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The cucumber1 belongs to the cartilaginous class of plants, and grows above the ground. It was a wonderful favourite with the Emperor Tiberius, and, indeed, he was never without it; for he had raised beds made in frames upon wheels, by means of which the cucumbers were moved and exposed to the full heat of the sun; while, in winter, they were withdrawn, and placed under the protection of frames glazed with mirror-stone.2 We find it stated, also, by the ancient Greek writers, that the cucumber ought to be propagated from seed that has been steeped3 a couple of days in milk and honey, this method having the effect of rendering them all the sweeter to the taste. The cucumber, while growing, may be trained to take any form that may be wished: in Italy the cucumbers are green4 and very small, while those grown in some of the provinces are remarkably large, and of a wax colour or black.5 Those of Africa, which are also remarkably prolific, are held in high esteem; the same, too, with the cucumbers of Mœesia, which are by far the largest of all. When the cucumber acquires a very considerable volume, it is known to us as the "pepo."6 Cucumbers when eaten remain on the stomach till the following day, and are very difficult7 of digestion; still, for all that, in general they are not considered very unwholesome. By nature they have a wonderful hatred to oil, and no less affection for water, and this after they have been cut from the stem even.8 If water is within a moderate distance of them, they will creep towards it, while from oil, on the other hand, they will shrink away: if any obstacle, too, should happen to arrest their progress, or if they are left to hang, they will grow curved and crooked. Of these facts we may be satisfactorily convinced in a single night even, for if a vessel filled with water is placed at four fingers' distance from a cucumber, it will be found to have descended to it by the following morning; but if the same is done with oil, it will have assumed the curved form of a hook by the next day. If hung in a tube while in blossom, the cucumber will grow to a most surprising length.9 It is only of late, too, that a cucumber of entirely new shape has been produced in Campania, it having just the form of a quince.10 It was quite by accident, I am told, that the first one acquired this shape in growing, and it was from the seed of this that all the others have been reproduced. The name given to this variety is "melopepo." These last do not grow hanging, but assume their round shape as they lie on the ground. A thing that is very remarkable in them, in addition to their shape, colour, and smell, is the fact that, when ripe, although they do not hang from the stem, they separate from it at the stalk.

Columella11 has given us a plan of his, by which we may have cucumbers the whole year round: the largest bramble-bush that can be procured is transplanted to a warm, sunny spot, and then cut down, about the time of the vernal equinox, to within a couple of fingers of the ground; a cucumber-seed is then inserted in the pith of the bramble, and the roots are well moulded up with fine earth and manure, to withstand the cold. According to the Greeks, there are three kinds of cu- cumbers, the Laconian, the Scytalic, and the Bœotian,12 the Laconian being the only one among them that is fond13 of the water.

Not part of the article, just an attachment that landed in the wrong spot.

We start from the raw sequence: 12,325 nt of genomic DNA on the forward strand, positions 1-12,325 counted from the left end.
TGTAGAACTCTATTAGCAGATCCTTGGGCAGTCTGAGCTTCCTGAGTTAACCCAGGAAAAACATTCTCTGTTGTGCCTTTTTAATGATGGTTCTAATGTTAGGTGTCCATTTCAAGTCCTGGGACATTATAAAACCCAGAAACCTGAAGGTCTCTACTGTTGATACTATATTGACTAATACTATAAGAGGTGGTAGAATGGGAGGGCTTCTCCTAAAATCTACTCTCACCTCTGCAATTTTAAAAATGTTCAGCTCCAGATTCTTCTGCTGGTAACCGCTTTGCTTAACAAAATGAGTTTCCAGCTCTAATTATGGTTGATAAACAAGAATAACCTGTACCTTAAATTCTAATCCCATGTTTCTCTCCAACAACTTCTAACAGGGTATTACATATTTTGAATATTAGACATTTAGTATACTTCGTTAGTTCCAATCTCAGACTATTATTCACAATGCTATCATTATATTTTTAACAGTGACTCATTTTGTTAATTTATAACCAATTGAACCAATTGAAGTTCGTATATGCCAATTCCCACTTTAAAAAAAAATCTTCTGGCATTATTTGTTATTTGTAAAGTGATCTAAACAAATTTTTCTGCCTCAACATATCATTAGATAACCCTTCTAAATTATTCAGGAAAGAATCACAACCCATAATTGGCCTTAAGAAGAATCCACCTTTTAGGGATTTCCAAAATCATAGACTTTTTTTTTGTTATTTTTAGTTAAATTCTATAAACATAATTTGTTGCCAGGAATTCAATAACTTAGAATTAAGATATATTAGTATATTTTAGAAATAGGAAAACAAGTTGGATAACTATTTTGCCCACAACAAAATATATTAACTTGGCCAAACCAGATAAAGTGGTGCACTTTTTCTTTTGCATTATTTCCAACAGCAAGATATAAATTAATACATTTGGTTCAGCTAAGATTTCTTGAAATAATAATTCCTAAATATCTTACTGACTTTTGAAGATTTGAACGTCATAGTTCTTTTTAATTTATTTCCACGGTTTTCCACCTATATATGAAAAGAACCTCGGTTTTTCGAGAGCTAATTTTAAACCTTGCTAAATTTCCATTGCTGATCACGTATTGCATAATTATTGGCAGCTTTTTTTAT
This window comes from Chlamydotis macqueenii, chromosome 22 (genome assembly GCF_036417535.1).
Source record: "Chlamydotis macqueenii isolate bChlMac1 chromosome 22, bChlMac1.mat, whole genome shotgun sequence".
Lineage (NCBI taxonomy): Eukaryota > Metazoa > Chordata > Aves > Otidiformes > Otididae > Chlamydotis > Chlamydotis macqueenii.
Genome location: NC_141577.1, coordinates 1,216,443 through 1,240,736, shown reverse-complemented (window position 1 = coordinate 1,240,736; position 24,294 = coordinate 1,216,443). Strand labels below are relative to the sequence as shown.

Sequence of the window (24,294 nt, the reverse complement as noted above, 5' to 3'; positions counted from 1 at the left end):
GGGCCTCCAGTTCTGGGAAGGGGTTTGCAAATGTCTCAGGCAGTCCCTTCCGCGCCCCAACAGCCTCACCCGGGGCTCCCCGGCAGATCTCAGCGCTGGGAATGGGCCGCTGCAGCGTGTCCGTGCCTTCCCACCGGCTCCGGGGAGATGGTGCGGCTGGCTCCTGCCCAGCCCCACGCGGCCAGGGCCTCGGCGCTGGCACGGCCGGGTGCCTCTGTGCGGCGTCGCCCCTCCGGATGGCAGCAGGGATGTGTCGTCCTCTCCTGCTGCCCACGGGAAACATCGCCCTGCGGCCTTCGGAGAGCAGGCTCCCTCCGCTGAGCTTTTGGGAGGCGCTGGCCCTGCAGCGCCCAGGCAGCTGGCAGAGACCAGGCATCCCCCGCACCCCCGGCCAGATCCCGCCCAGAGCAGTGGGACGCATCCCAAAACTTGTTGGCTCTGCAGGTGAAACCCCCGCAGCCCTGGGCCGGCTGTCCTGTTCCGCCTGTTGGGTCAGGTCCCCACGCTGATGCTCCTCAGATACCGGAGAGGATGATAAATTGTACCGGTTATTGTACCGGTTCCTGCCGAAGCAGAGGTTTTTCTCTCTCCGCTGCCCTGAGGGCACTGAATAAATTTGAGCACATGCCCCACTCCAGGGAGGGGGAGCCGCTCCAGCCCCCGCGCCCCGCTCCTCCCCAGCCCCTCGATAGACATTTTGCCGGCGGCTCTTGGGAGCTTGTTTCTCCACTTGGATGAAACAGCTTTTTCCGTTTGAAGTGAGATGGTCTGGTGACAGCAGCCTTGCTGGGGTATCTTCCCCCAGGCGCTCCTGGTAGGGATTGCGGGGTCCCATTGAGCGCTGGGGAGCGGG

There are some persons who recommend steeping the seed of the cucumber in the juice of the herb known as the "culix;"14 the produce, they say, will be sure to grow without seeds.

1 The Cucumis sativus of Linnæus.

2 "Lapis specularis." See B. xxxvi. c. 45. Coiumella, De Re Rust. B. xi. c. 3, speaks of this mode of ripening cucumber, and the fondness of the Emperor Tiberius for them.

3 Theophrastus and Columella say the same of the cucumber, and Palladius of the melon, but there is no ground, probably, for the belief. In very recent times, however, Fée says, it was the usage to steep the seeds of the melon in milk. This liquid, in common with any other, would have the effect of softening the exterior integuments, and thereby facilitating the germination, but no more.

4 Still known as the "green" or "gherkin" cucumber, and much used, when young, for pickling.

5 Probably in the sense of a very dark green, for black cucumbers are a thing unheard of.

6 He is evidently speaking of the pompion, or pumpkin, the Cucurbita pepo of Linnæus: quite distinct from the cucumber.

7 Cucumbers are not difficult of digestion to the extent that Pliny would have us to believe.

8 Fée says, it is a loss of time to combat such absurd prejudices as these.

9 This is conformable with modern experience.

10 Fée says that this is the melon, the Cucumis melo of Linnæus.

11 B. xi. c. 3. Columella professes to borrow it from the people of Mendes in Egypt.

12 Theophrastus enumerates these varieties Hist. Plant. B. vii. c. 4.

13 Theophrastus only says that the Laconian cucumber thrives better with watering than the others.

14 It is impossible to identify this plant, as no ancient writer has given any description of it: it has been suggested, however, that it may have been the Plantago Psyllium, or else the Inula pulicaria of Linnæus. Of course there is no truth in the story here told of the effects of its juice upon the cucumber.

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